There are plenty of ways homeowners can reduce their eco-impact and increase the energy efficiency in the home, but it’s tough to know what investments have the best payoff both financially and environmentally. Let’s review some options in price ranges to meet every budget.
Programmable thermostat ($) – Installation of one of these babies probably the best first-step a homeowner can take to reducing the cost and footprint of excess energy use. Available in dozens of models with loads of features, a programmable thermostat lets you easily control the temperature of your home for optimized comfort when you’re there and less energy usage when you’re not.
Smart power strips ($) – Replace all the standard power strips you’ve probably got plugged in all over the place now with these upscale versions and save big bucks on your electric bill. They work by completely powering off big energy drains like TVs and gaming systems when they’re not in use. Standard strips still pull trickles of power for your electronics even when they’re turned off.
Solar hot water heater ($$) – Replacing your old water heater with a new solar version could save you up to 80% on the cost of heating your water. The downside is that, since it relies on the son to get your water nice and hot, you might need a small backup water heater to pick up the slack at night or during rainy season.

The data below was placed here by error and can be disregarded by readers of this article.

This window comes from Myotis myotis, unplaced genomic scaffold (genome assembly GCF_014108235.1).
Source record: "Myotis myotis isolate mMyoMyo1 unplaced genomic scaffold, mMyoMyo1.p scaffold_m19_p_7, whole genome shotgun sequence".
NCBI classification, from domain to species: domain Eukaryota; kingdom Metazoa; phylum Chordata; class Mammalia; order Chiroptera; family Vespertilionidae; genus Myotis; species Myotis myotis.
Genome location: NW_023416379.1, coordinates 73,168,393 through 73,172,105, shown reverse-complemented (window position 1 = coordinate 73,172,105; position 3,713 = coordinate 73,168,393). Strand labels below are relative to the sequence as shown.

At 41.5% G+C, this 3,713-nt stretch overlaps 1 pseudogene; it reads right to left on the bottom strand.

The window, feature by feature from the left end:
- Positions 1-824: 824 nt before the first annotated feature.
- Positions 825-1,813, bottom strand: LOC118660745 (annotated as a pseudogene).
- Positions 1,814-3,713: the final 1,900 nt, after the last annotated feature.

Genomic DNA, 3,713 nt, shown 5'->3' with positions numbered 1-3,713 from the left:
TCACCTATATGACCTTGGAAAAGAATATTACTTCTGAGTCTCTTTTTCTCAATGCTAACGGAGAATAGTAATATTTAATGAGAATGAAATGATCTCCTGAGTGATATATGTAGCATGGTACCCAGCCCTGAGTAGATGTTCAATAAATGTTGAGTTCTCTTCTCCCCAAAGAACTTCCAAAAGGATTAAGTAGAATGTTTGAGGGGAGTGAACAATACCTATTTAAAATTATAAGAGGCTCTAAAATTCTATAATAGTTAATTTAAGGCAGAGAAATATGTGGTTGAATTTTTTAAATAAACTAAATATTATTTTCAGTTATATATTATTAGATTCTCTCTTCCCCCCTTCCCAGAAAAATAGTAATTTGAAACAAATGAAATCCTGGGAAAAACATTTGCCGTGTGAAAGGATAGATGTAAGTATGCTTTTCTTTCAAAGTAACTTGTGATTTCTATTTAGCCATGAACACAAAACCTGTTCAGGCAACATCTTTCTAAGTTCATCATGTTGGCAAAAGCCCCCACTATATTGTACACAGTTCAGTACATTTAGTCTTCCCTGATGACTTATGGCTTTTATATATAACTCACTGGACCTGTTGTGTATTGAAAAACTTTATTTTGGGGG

New windows ($$$) – Old windows are drafty and let in the cold or hot air you’re trying to keep outdoors. In additionally to better seals, many of today’s window options also have tinting to keep the sun’s harmful rays from bleaching your furniture and overheating your house. With today’s longer warranties, a whole-house window replacement is something you’re likely to only do once but it will pay for itself over and over for the lifetime of your home.
Wind turbine ($$$) – If the wind speeds in your area reach at least five MPH, you’re home may be a great candidate for harnessing the wind’s energy to power your home. It won’t allow you to go completely off the grid, but the money you’ll save by not relying solely on electricity will add up quickly. Of course, due to the size of a wind turbine, you’d have to check your local zoning laws and hope you have very understanding neighbors.
Of course, there are plenty of eco-friendly things you can do around the house without spending a dime. Any old large plastic container makes a great composting bin, and many municipalities provide rain barrels free of charge to residents for watering lawns and irrigating gardens. What purchases have you made to make your home more eco-friendly? Tell us in the comments.